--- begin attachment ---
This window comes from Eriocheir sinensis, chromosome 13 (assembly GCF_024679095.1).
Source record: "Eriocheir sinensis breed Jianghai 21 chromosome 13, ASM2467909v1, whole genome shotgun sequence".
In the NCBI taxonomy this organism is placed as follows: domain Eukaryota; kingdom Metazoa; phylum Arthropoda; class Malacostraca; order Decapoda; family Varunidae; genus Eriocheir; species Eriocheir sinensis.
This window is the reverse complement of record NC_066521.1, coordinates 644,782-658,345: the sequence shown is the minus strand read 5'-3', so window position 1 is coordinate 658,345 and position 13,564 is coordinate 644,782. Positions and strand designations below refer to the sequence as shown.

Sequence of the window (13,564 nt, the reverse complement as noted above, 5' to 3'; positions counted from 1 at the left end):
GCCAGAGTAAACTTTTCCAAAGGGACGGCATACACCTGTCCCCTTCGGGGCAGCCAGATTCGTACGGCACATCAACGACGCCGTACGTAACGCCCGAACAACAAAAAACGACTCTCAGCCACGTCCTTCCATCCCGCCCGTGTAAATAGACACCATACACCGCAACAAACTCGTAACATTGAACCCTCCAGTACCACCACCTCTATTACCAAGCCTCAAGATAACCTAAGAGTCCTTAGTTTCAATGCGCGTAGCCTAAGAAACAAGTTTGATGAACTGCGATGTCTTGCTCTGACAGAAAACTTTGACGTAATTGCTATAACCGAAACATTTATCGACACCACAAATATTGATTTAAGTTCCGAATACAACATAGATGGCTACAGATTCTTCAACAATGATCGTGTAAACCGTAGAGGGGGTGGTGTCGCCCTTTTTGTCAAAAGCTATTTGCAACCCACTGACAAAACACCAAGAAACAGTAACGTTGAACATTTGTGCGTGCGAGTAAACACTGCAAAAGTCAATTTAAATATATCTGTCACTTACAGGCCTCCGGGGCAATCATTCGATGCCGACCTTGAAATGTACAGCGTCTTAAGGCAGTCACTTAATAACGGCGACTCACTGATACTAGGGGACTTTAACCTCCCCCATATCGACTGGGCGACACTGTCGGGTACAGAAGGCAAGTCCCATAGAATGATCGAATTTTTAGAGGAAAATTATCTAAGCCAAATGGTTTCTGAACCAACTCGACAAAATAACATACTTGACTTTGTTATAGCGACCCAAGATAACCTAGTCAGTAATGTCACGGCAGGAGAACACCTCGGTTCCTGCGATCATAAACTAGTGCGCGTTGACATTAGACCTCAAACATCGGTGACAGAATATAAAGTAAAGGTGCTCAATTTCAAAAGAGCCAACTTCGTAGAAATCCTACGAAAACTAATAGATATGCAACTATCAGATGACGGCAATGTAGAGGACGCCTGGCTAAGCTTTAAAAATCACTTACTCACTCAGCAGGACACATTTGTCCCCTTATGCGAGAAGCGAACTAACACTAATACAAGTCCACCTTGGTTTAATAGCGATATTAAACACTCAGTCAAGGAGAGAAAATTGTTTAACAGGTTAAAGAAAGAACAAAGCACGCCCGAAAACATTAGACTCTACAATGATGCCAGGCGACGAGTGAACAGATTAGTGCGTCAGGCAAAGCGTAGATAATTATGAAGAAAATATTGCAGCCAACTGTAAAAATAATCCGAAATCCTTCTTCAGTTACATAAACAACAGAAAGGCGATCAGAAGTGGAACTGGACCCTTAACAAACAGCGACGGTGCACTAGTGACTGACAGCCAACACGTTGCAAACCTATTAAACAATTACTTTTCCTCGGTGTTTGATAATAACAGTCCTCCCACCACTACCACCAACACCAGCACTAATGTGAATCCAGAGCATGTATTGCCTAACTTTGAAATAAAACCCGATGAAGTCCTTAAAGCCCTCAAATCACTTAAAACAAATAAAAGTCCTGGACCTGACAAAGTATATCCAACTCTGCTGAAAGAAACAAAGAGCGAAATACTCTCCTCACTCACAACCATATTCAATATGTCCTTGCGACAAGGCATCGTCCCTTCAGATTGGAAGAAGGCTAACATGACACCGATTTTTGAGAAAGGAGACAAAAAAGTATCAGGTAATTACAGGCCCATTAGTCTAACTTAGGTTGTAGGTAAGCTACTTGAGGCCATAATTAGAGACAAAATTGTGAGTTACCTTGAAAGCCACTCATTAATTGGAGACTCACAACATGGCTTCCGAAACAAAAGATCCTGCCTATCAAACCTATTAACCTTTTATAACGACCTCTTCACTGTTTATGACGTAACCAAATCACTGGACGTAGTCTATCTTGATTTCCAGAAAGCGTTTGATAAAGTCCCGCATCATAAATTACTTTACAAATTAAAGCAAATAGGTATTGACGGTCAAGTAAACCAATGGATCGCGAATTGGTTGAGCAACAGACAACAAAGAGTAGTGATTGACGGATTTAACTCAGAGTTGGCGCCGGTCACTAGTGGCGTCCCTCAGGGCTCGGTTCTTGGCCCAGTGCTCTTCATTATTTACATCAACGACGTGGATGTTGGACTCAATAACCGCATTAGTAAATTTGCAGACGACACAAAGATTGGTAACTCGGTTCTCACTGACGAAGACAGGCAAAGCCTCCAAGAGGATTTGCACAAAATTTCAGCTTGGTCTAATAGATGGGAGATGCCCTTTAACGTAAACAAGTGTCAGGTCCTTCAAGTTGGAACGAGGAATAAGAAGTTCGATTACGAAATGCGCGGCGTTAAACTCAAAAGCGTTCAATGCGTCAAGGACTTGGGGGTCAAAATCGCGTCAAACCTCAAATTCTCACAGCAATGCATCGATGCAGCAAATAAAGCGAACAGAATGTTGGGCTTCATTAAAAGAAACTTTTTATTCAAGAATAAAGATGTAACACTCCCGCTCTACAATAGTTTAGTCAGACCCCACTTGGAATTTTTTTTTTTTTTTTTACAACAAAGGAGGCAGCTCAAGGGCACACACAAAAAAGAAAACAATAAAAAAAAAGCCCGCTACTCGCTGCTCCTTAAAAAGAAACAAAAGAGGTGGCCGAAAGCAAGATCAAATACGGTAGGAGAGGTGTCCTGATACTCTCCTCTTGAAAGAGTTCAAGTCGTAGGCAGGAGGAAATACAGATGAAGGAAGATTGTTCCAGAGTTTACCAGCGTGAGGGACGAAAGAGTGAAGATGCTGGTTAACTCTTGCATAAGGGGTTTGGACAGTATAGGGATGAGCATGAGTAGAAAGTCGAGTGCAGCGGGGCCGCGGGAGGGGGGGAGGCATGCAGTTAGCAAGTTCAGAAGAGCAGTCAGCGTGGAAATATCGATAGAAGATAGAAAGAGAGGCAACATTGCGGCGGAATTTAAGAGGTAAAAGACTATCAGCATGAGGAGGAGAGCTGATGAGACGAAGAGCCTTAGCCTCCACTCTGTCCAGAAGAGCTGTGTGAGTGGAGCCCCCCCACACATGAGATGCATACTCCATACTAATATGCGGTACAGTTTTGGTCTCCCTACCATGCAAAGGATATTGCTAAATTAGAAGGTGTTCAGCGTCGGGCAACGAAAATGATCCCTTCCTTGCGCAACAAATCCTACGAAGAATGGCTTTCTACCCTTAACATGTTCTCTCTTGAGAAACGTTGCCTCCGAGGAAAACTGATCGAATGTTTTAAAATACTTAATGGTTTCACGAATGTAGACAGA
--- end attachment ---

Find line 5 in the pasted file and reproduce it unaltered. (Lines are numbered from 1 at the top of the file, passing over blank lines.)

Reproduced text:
Sequence of the window (13,564 nt, the reverse complement as noted above, 5' to 3'; positions counted from 1 at the left end):